Category Archives: Politics

“They’re Trying to Help a Dead Girl”

The hacking collectivist group Anonymous released a video of the Steubenville football players who took a 16-year-old girl from house to house and sexually assaulted her. They simultaneously posted evidence on twitter, pushing the gang rape into the territory of pure unadulterated public torture.

Anonymous released this video on the same day the House of Representatives refused to vote to re-authorize the Violence Against Women Act.

Since when is it not in the best interest of the United States to protect women from violence? I have hope that when the next Congress comes into session we’ll have a different result, but I can’t get the feeling of fear out of my bones over this one.

The young men who are featured in the video of Steubenville are the kind of predators whom the Violence Against Women Act is supposed to protect us from. Sen. Patty Murray (from my state of Washington) put it best:

“The House Republican leadership’s failure to take up and pass the Senate’s bipartisan and inclusive VAWA bill is inexcusable. This is a bill that passed with 68 votes in the Senate and that extends the bill’s protections to 30 million more women. But this seems to be how House Republican leadership operates. No matter how broad the bipartisan support, no matter who gets hurt in the process, the politics of the right-wing of their party always comes first.”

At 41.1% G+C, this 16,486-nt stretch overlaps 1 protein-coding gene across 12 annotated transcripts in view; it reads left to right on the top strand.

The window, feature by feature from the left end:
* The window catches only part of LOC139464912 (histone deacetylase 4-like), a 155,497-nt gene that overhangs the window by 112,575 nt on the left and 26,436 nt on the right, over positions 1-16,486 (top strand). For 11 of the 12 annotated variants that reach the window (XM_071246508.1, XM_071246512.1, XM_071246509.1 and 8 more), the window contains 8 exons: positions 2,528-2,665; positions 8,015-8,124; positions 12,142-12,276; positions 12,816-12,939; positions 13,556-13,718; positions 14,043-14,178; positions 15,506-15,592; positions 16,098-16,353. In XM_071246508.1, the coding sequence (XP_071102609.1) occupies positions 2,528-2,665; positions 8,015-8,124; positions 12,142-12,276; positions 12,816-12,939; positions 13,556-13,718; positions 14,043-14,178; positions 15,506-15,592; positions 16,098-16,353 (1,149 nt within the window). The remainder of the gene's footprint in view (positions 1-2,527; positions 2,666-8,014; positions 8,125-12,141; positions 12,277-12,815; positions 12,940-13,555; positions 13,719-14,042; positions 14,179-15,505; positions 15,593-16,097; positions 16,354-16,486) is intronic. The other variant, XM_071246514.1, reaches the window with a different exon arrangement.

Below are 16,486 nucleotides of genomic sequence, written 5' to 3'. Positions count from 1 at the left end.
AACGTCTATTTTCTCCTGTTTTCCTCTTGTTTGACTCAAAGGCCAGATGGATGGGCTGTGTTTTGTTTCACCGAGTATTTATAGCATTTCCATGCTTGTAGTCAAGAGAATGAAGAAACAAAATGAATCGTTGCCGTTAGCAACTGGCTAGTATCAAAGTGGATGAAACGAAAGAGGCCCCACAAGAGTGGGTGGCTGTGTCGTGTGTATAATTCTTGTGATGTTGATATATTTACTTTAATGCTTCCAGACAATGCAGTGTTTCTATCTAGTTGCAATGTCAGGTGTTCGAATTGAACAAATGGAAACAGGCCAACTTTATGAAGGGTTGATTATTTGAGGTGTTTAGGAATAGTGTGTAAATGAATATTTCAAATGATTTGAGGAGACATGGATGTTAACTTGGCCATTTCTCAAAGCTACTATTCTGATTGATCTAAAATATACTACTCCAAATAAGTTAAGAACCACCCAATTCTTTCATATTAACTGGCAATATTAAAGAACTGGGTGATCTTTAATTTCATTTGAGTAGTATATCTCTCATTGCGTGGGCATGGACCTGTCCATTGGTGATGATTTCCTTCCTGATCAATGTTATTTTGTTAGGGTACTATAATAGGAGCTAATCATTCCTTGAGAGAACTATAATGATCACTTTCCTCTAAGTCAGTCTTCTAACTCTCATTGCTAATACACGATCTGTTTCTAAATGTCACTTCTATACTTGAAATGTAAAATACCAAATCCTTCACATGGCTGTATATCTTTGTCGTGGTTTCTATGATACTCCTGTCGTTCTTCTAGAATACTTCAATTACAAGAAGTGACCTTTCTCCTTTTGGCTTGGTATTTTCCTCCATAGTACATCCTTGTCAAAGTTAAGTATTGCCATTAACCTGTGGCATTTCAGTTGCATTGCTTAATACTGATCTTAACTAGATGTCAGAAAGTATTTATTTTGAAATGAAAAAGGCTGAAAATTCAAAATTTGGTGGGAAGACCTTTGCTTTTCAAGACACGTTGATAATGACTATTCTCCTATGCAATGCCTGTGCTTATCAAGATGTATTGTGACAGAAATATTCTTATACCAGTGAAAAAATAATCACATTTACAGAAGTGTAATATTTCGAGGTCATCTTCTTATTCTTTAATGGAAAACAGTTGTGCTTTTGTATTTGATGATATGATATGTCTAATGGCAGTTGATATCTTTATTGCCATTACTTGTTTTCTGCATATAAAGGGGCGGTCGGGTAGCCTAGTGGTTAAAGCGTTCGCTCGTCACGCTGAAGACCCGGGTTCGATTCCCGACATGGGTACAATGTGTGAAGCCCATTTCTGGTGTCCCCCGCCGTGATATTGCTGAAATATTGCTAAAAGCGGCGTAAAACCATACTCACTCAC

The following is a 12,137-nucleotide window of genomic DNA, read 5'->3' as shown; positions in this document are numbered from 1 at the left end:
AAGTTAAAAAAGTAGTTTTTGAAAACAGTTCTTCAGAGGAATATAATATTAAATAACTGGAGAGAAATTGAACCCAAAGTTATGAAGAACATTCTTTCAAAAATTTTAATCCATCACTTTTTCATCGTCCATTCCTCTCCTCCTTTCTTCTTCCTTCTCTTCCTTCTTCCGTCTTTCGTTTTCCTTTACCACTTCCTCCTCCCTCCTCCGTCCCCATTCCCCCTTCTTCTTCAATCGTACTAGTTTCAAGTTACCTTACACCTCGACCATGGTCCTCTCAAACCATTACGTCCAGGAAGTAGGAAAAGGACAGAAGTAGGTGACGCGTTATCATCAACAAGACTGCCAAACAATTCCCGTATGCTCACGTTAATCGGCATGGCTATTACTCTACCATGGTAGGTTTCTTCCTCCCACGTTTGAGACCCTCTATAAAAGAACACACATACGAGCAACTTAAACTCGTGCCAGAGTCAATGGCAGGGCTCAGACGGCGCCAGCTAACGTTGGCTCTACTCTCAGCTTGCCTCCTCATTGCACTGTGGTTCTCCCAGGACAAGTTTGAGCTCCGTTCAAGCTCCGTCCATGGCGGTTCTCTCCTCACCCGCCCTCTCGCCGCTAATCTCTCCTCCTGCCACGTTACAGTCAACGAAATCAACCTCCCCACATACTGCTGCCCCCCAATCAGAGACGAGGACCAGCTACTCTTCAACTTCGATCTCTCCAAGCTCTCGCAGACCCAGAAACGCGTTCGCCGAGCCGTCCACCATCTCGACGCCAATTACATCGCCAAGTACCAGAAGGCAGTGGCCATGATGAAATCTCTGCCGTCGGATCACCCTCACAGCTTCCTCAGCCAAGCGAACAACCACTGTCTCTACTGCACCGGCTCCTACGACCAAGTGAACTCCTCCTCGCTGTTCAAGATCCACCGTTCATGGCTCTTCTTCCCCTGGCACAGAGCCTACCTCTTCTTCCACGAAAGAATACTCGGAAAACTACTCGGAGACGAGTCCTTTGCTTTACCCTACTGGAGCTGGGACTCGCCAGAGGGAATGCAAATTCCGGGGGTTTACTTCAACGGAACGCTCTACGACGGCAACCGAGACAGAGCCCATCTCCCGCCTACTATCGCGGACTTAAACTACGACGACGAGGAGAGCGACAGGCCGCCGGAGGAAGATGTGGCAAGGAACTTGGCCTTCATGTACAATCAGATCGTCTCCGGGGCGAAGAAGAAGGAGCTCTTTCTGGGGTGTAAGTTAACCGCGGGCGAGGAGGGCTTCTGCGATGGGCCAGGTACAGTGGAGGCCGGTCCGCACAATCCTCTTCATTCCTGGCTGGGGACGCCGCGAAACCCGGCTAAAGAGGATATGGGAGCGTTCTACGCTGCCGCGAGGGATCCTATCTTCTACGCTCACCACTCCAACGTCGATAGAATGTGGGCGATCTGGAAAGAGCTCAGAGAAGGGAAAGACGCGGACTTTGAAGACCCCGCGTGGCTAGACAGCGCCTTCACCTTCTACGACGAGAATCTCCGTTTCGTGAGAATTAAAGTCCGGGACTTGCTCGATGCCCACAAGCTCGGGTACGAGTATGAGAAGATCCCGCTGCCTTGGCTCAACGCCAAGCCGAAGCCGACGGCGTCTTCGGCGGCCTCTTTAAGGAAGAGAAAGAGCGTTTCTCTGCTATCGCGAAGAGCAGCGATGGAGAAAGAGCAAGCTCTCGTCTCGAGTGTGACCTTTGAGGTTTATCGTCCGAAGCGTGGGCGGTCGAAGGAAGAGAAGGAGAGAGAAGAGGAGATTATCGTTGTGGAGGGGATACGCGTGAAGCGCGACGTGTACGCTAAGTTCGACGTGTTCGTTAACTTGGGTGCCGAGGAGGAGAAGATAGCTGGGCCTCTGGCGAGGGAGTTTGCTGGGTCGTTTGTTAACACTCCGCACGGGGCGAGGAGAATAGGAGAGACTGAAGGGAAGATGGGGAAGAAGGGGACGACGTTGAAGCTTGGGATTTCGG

There’s absolutely no reason for House Republicans to have done this. Absolutely none. This is an action which is shameful in the eyes of the state.

The actions of the boys in Steubenville may not seem related, but if we don’t expose this kind of behavior as violence, we’re not doing our jobs as a society to protect one another. This young football player is giggling about raping a 16 year old young woman. (Allegedly. Except for the part where there are photos.) This isn’t the only reason the two are linked. Even with VAWA we’re not doing enough.  Like the football team, people who are well-regarded in their communities tend to be above reproach when it comes to the issue of sexual violence. A woman whose husband beats her every night is less likely to be believed, if she reports it, when that husband is a well-respected man. It was the Violence Against Women Act which helped to institute marital rape as a crime in all the states of the Union, as prior to 1994, there were still some states which allowed it.

This kind of violence is unconscionable, and the fact that the GOP will turn its back to violence against women makes me question their privilege. I hope none of them have known women who have suffered at the hands of abusers,  that none of them have had to listen when they heard the story of a friend or family member who was raped or beaten. Because, if they had, surely they would have voted with their conscience rather than with their party.